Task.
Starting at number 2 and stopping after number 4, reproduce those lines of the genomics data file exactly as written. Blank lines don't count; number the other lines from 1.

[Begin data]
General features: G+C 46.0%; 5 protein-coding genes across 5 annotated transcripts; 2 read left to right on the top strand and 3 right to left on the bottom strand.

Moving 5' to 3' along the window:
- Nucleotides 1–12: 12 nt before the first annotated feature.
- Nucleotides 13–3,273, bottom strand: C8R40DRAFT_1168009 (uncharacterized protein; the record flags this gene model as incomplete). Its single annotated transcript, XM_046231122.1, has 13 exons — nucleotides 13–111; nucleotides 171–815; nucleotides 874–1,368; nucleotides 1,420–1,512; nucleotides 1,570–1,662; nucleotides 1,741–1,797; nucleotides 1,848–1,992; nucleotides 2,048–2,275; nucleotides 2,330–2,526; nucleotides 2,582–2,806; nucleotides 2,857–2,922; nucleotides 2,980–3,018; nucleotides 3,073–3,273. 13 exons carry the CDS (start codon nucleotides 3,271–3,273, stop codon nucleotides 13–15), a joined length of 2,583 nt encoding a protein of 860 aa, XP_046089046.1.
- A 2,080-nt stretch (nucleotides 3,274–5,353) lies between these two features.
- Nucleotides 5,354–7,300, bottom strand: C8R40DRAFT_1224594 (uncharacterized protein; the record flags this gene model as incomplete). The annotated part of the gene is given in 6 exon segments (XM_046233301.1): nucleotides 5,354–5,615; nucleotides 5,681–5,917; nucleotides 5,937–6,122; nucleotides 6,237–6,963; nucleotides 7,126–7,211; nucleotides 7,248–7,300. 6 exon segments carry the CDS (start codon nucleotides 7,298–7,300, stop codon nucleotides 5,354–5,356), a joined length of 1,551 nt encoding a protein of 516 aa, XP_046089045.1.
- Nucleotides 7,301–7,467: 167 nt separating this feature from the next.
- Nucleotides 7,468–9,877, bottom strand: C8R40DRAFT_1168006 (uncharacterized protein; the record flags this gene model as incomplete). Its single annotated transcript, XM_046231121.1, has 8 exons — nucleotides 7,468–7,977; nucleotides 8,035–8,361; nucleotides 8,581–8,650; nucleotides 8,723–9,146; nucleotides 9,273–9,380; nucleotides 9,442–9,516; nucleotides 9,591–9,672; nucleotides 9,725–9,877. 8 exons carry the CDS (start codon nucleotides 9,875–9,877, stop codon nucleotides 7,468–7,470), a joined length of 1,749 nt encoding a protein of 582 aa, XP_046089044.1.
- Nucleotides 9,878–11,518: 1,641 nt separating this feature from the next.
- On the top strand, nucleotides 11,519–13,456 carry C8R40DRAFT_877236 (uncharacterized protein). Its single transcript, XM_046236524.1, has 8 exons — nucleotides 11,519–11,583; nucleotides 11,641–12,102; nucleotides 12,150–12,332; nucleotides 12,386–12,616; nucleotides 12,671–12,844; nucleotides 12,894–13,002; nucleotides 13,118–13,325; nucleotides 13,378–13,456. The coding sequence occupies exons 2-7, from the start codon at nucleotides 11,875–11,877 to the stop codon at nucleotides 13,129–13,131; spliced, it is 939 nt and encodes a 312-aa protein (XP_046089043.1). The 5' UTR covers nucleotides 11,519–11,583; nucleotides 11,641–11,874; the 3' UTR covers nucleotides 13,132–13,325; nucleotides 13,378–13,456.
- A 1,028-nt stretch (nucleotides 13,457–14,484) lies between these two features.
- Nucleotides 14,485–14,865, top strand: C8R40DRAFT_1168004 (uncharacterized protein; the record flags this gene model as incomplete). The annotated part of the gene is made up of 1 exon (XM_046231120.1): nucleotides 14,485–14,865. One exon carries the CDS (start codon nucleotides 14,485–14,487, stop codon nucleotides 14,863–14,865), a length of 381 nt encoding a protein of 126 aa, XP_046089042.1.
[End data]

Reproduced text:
Moving 5' to 3' along the window:
- Nucleotides 1–12: 12 nt before the first annotated feature.
- Nucleotides 13–3,273, bottom strand: C8R40DRAFT_1168009 (uncharacterized protein; the record flags this gene model as incomplete). Its single annotated transcript, XM_046231122.1, has 13 exons — nucleotides 13–111; nucleotides 171–815; nucleotides 874–1,368; nucleotides 1,420–1,512; nucleotides 1,570–1,662; nucleotides 1,741–1,797; nucleotides 1,848–1,992; nucleotides 2,048–2,275; nucleotides 2,330–2,526; nucleotides 2,582–2,806; nucleotides 2,857–2,922; nucleotides 2,980–3,018; nucleotides 3,073–3,273. 13 exons carry the CDS (start codon nucleotides 3,271–3,273, stop codon nucleotides 13–15), a joined length of 2,583 nt encoding a protein of 860 aa, XP_046089046.1.